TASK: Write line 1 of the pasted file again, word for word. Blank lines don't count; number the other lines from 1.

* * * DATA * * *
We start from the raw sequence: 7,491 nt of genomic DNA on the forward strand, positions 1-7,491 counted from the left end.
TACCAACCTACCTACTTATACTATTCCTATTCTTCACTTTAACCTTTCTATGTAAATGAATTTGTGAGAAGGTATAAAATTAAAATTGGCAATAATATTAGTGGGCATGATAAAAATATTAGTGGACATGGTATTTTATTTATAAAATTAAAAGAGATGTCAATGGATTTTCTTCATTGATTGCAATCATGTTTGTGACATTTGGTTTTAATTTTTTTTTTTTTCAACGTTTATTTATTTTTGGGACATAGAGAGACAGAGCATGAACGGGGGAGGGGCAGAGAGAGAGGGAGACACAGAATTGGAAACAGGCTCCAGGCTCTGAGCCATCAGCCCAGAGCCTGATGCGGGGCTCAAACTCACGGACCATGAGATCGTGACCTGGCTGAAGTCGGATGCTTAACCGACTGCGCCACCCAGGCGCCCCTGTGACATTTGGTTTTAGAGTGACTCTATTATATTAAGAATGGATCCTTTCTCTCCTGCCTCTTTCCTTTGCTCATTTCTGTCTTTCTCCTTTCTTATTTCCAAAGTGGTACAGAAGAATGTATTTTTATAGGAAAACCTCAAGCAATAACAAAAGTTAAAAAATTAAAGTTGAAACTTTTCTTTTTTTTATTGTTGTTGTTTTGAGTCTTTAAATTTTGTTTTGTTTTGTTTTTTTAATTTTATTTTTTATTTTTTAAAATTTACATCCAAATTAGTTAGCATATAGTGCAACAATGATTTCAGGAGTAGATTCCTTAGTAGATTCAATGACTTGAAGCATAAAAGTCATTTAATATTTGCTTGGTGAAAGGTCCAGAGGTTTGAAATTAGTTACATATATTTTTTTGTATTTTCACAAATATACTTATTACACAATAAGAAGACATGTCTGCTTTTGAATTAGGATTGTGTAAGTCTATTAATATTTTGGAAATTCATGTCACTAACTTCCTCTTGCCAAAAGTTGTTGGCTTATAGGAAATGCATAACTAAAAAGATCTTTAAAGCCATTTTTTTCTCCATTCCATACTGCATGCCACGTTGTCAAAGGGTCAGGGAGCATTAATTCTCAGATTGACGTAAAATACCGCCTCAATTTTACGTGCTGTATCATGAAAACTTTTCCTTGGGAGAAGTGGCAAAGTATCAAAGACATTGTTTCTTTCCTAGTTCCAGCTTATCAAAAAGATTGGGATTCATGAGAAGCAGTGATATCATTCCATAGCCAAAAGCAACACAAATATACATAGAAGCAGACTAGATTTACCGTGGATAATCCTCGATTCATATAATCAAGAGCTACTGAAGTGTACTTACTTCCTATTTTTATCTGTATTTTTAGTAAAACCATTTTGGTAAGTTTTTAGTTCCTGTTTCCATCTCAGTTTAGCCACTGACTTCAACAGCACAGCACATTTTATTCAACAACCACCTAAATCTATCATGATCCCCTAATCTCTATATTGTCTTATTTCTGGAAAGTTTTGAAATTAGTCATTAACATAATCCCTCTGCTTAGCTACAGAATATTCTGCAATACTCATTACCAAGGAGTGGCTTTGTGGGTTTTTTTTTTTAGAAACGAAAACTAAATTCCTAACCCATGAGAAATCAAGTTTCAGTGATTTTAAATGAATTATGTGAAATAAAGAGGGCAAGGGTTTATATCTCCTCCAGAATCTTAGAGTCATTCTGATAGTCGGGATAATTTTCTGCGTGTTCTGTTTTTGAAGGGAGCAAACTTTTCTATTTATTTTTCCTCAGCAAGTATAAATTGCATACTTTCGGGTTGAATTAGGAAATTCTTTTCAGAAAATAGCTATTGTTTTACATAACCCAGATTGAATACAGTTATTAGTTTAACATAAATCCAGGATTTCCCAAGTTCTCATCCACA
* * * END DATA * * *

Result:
We start from the raw sequence: 7,491 nt of genomic DNA on the forward strand, positions 1-7,491 counted from the left end.